Participation in electives is on the decline

Program membership falls due to students choosing to increase GPAs rather than pursue passions

Overall+involvement+in+extracurriculars+has+fallen+at+GBHS%2C+possibly+due+to+cultural+shifts+towards+academics%2C+as+exemplified+by+this+nearly+empty+journalism+classroom.
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Participation in electives is on the decline

Overall involvement in extracurriculars has fallen at GBHS, possibly due to cultural shifts towards academics, as exemplified by this nearly empty journalism classroom.

Overall involvement in extracurriculars has fallen at GBHS, possibly due to cultural shifts towards academics, as exemplified by this nearly empty journalism classroom.

ELLIOTT HYMAN

Overall involvement in extracurriculars has fallen at GBHS, possibly due to cultural shifts towards academics, as exemplified by this nearly empty journalism classroom.

ELLIOTT HYMAN

ELLIOTT HYMAN

Overall involvement in extracurriculars has fallen at GBHS, possibly due to cultural shifts towards academics, as exemplified by this nearly empty journalism classroom.

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  The dodo bird has been driven to extinction. At Granite Bay High School, electives might be on their way to the same fate.

  “When I first came here … there were 70 kids in student government – now, there are 30,” yearbook teacher/adviser Bernadette Cranmer said. “Media is smaller, GBiT is way smaller, (yearbook) is smaller. All of us have been drastically impacted.”

  But why has enrollment in electives fallen off so steeply?

  Cranmer says it’s connected to an increased push for students to fill schedules with weighted Advanced Placement and International Baccalaureate classes so students can  raise their GPAs in the race for class rank.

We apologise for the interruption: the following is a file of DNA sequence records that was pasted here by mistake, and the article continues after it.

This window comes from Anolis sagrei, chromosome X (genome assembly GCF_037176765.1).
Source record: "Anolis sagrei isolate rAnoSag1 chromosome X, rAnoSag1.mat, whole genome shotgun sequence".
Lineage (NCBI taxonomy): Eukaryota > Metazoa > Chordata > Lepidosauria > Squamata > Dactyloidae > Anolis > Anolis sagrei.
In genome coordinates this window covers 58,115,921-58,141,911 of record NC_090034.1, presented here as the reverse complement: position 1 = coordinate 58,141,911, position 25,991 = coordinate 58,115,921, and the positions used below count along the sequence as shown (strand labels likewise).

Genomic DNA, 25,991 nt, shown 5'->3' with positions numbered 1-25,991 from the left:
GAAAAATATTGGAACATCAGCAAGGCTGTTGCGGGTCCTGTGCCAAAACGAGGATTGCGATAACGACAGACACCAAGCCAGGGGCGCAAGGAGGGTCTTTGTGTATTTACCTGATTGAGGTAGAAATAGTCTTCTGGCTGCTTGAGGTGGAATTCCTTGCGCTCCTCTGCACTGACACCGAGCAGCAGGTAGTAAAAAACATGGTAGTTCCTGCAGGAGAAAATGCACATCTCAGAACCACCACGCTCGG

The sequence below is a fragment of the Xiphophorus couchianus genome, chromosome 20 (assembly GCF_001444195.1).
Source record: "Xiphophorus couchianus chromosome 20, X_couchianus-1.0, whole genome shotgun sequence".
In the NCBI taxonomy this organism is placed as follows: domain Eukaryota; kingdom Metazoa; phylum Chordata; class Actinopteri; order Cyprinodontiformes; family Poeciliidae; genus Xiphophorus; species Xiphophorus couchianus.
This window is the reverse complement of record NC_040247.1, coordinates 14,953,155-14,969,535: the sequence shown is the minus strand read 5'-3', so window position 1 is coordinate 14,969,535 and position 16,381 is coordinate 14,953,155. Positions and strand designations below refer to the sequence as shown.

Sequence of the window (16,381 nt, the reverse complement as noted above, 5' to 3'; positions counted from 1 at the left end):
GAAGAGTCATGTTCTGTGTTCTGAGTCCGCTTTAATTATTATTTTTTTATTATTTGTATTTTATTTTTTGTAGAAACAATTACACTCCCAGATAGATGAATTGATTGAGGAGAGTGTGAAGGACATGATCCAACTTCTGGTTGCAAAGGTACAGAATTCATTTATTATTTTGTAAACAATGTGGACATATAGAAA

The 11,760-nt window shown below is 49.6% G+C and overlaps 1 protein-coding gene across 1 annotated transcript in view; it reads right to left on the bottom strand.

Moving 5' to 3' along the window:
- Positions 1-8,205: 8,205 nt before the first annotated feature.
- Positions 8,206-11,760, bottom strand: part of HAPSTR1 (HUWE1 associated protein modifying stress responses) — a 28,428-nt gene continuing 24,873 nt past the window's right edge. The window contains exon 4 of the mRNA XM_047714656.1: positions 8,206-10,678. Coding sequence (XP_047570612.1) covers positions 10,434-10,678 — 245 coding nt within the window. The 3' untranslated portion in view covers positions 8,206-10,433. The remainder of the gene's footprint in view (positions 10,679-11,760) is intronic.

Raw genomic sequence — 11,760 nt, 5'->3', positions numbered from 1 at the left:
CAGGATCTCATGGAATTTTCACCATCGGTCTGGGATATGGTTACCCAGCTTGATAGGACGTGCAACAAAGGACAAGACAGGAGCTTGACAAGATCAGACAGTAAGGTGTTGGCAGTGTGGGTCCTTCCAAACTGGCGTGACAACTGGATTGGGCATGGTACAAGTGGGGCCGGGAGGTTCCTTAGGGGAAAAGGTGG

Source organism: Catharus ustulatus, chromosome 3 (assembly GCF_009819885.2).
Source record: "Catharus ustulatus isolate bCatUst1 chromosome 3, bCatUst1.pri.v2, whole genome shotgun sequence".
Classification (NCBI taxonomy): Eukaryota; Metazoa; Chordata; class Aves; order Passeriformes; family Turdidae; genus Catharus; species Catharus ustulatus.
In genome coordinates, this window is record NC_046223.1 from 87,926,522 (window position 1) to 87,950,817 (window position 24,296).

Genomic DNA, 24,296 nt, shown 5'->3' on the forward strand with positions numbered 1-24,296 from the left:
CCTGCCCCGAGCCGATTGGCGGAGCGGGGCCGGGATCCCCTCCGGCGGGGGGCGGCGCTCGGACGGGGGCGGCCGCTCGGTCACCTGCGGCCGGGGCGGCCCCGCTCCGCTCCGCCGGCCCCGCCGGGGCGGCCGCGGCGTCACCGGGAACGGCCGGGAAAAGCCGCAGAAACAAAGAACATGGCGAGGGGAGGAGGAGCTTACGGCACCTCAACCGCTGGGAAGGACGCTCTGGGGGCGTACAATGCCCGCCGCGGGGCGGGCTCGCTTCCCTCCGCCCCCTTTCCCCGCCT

“If they take one of our classes, it doesn’t matter if they get an A,” Cranmer said. “Their GPA will be lowered because it’s not a weighted class.”

We have some students missing out on really phenomenal experiences in journalism, yearbook, Student Government, media and GBiT,”

— Bernadette Cranmer

  Junior Catherine Candy focuses on AP classes in the hope of achieving future success.

  “I didn’t like how I was required to take a bunch of classes that I wasn’t interested in taking,” Candy said, “so after (physical education) and my required art (credit), I decided to take the ones that interested me. (In classes) like art and stuff, the deadlines and timelines and stuff stress me out. I like doing academic (classes) because I feel it’s more relevant to my future.”

  Candy is currently enrolled in AP Art History, which she prefers over a typical art class.

  “Because I swim over 20 hours per week, taking fourth (period) off is better than taking an elective for me because I get more time to finish my homework and get ready for swim,” Candy said. “I want to get ahead in school and because everyone in my grade is so competitive, taking an elective isn’t really something you can do if you want to stay in the top (rank).”

  Sophomore Eden Arellano takes yearbook, a class with decreasing enrollment in recent years.

  “When I got there, there were 16 people on the staff,” Arellano said. “And at first there was 20 and it went all the way down throughout the weeks, and it was kind of crazy having so much work to do all at once. It was still so much fun … but having a small staff was kind of tough.”

  Decreasing numbers puts more pressure on students in elective classes that would in the past have had more help, like yearbook, journalism, Student Government, media and GBiT.

I want to get ahead in school and because everyone in my grade is so competitive, taking an elective isn’t really something you can do if you want to stay in the top (rank).”

— Catherine Candy

  “I think (yearbook) is a great environment to be in,” Arellano said. “The kids are so cool, and every year, somebody is going to want to be in there. I want to come back and I want to do a full year just because I know that it’s hard on not only the staff, but Mrs. Cranmer too, to get everything done in a year’s time and to make everything to where it’s as perfect as we can.”

  Contrary to popular belief, straight A’s and a perfect academic resume isn’t the golden ticket into a top college, Cranmer says.

  “We have some students missing out on really phenomenal experiences in journalism, yearbook, Student Government, media and GBiT,” Cranmer said. “All these classes that are good classes where they’d be learning about problem solving, critical thinking, collaboration – real-world skills that help you in college and careers – they’re completely missing out.

  “Instead they’re sitting in an academic class for something that a lot of them don’t even care about.”

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